GENEVA — Rosie K. Mauk, a longtime champion of volunteer service and director of AmeriCorps, will be the featured speaker at Convocation 2005.
She and Dr. George Abraham '59 will receive the President's Medal in ceremonies starting at 5 p.m. today; the ceremonies will begin in Bristol Gym.
Convocation is when the Hobart and William Smith Colleges community gathers to welcome the new classes of students and hear President Mark D. Gearan describe his vision for the academic year ahead. The President's Medal is presented to individuals for outstanding service to the community, the country and their profession, or for leadership in an academic discipline.
This year's ceremony will begin with the processional led by the Mohawk Valley Pipe Band, faculty marching in academic regalia, and a display of flags representing the nations from which the Colleges students come or where programs are held.
As director of AmeriCorps since 2001, Mauk oversees the national service program that engages 50,000 young Americans yearly in volunteer service in education, the environment, public safety, homeland security and other fields.
Mauk, a native of Toledo, Ohio, and a graduate of the University of Toledo, has nearly 30 years’ experience as an advocate of community service and volunteer in charitable organizations in the Fort Worth, Texas, area.
Besides heading a $5-million fund-raising drive for the YWCA of Tarrant County to build a center to care for homeless children, Mauk has received numerous awards, including the Governor’s Volunteer Leadership Award. She is a former Fort Worth Woman of the Year and a 1999 recipient of the Daily Point of Light Award.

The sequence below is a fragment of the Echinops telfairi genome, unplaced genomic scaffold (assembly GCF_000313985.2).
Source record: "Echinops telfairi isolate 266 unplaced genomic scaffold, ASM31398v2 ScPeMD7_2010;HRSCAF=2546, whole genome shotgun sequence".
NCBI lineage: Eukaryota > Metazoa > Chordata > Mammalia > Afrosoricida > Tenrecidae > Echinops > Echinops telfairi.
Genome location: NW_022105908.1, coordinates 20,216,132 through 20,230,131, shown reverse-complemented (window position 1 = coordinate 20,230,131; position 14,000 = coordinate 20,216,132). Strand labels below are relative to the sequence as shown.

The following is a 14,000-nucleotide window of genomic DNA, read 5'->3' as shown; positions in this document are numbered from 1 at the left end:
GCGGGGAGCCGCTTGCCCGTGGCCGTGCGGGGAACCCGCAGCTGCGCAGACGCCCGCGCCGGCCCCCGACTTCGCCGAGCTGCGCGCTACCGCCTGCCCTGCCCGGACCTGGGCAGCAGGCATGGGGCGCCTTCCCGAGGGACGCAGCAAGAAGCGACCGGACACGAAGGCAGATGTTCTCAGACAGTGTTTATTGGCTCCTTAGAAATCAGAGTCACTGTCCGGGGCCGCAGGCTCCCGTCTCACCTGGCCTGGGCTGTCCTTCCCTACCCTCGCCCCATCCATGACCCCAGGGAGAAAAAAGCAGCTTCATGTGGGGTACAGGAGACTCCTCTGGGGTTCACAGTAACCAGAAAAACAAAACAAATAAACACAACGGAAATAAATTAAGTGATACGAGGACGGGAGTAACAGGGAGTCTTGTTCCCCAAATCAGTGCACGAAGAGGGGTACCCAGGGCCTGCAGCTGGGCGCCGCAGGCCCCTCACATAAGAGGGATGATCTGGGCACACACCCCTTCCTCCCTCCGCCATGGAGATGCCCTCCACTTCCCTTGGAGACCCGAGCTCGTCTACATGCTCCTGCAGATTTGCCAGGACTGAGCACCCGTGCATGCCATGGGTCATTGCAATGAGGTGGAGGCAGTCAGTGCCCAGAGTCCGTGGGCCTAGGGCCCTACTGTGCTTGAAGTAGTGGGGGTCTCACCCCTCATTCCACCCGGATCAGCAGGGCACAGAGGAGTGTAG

Abraham graduated from Hobart College in 1959 with a bachelor of science degree in math and chemistry.
A graduate of Geneva High School, he was active with the Herald, Little Theater, Schola Cantorum and Canterbury Club while at Hobart. He went on to earn a master of science degree and his medical degree from State University of New York at Buffalo.
Abraham has worked at the University of Rochester since 1969 and recently retired as director of the Wilmot Cancer Research Fellowship Program.
He is a Medical Center Professor Emeritus of Medicine, Microbiology/Immunology and Oncology and a member of the Cancer Center’s board of directors. The author of more than 100 scientific articles, he is past chair of the board of trustees of Garth Fagan Dance and a member of its 35th anniversary committee, serves on the Geneva Arts Development Council and St. Peter's Community Arts Academy boards of directors, and is a member of St. Michael’s Antiochian Orthodox Church in Geneva.
Provost Teresa Amott will offer her first remarks to the community since starting in her new job earlier this summer.
The public is invited.